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The Use of Complex Chinese Herb, Bufei Yishen, on the Holistic Treatment of Chronic Obstructive Pulmonary Disease

Submitted by on September 14, 2016 – 12:00 am | 1,087 views
Lungs

The negative attributes of chronic pulmonary disease extend from the individuals burden into a major undertaking at the society level through decreased performance and immense economic costs.  Chronic obstructive pulmonary disease (COPD) is characterized by impeded airflow from the lungs causing very difficult breathing.  COPD can be stratified into two different forms: chronic bronchitis characterized by a serious cough alongside an overproduction of mucus or as emphysema characterized by long-term damage to the lungs.  A major risk factor for developing COPD is a history of smoking, as well as pollution, exposure to harmful fumes and cooking flames, which all cause irreversible pulmonary damage.  Symptoms of this disorder most notably consist of persistent coughing, mucus buildup, infection in the lungs, strenuous breathing, wheezing, and subsequent fatigue.  Many drug therapies have been implemented to treat the side effects of pulmonary disease including steroid usage.  The necessity of novel treatments for COPD is building as progress has reached a standstill in the treatment of this harmful disorder.

Many researchers have turned their attention to the usage of Chinese herbs in the treatment of chronic disorders, including pulmonary disease.  A recent Chinese study sought to shed light on the use of the compound Chinese herb, Bufei Yishen, in the treatment of COPD.  Bufei Yishen compiles 12 different Chinese herbs to create a powerfully diverse compound with many therapeutic uses.  Building off of the already known benefits of Bufei Yishen in treating the symptoms and preventing exacerbation of lung damage, this project aimed to craft a mechanism of therapy to explain any beneficial qualities and components of this traditional Chinese medicine.  Systems pharmacology method was used to summarize the bioavailability and activity of Bufei Yishen amidst a complex network of ingredients and mechanisms.  This method also included targeting key diseases that are impacted by these molecular functions.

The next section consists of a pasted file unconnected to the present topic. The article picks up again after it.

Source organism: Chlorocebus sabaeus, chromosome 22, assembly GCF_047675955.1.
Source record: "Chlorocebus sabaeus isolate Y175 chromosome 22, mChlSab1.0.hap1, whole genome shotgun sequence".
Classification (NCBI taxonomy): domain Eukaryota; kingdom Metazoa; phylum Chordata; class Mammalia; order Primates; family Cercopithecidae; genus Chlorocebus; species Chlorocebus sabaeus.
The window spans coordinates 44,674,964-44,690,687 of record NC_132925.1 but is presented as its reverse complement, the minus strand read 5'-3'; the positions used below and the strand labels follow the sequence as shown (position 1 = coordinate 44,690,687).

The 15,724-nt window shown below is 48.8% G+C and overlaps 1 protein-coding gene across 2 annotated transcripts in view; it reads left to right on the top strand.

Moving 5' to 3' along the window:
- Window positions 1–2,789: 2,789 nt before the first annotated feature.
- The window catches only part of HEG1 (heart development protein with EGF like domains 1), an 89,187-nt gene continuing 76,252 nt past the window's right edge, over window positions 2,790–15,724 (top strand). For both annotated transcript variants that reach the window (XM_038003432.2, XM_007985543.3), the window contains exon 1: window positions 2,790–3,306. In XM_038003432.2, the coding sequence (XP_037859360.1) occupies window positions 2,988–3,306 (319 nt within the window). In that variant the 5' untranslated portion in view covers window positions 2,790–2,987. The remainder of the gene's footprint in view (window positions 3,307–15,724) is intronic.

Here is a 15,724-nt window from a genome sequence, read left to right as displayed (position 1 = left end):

The components of Bufei Yishen (BYF) were determined and assessed on a complex network map to ascertain the targets of individual compounds in the hopes of creating a model of therapy.  Three major compounds were isolated from the herb that affected the most targets: quercetin, kaempferol, and beta-sitosterol.  These isolated compounds exhibit many capabilities including pharmacological activity, anti-inflammation, blood pressure depletion, and anti-oxidative activities.  These remediating benefits and functions relate to the treatment of various disorders of the respiratory system and alternative diseases found within the target-disease network discovered for Bufei Yishen.  This optimistically suggested the applicability of this formula to other cancers and diseases included in the cardiovascular and immune system.

The effect of BYF was observed in mice exposed to cigarette smoke and bacterial infection, mirroring the risks of chronic obstructive pulmonary disease.  The researchers observed improved lung functioning in mice supplemented with BYF through the prevention of vessel thickening and lung injuries.  Positive effects were also observed on comorbidities of COPD including ventricle inflammation in the heart chambers.  Utilizing a modeling summary of the components in Bufei Yishen, researchers in China were able to confirm its therapeutic benefits for the treatment of chronic obstructive pulmonary disease through the isolation of its 12 components and individual functions.  This study serves as a model for future pharmacology systems studies useful to evaluate the composition and mechanisms of Chinese herbal therapy.

Reference

Li J, Zhao P, Tian Y, Wang Y. “Systems pharmacology-based dissection of mechanisms of Chinese medicinal formula Bufei Yishen as an effective treatment for chronic obstructive pulmonary disease.” 2015. Sci Rep: 5:15290. doi:10.1038/srep15290.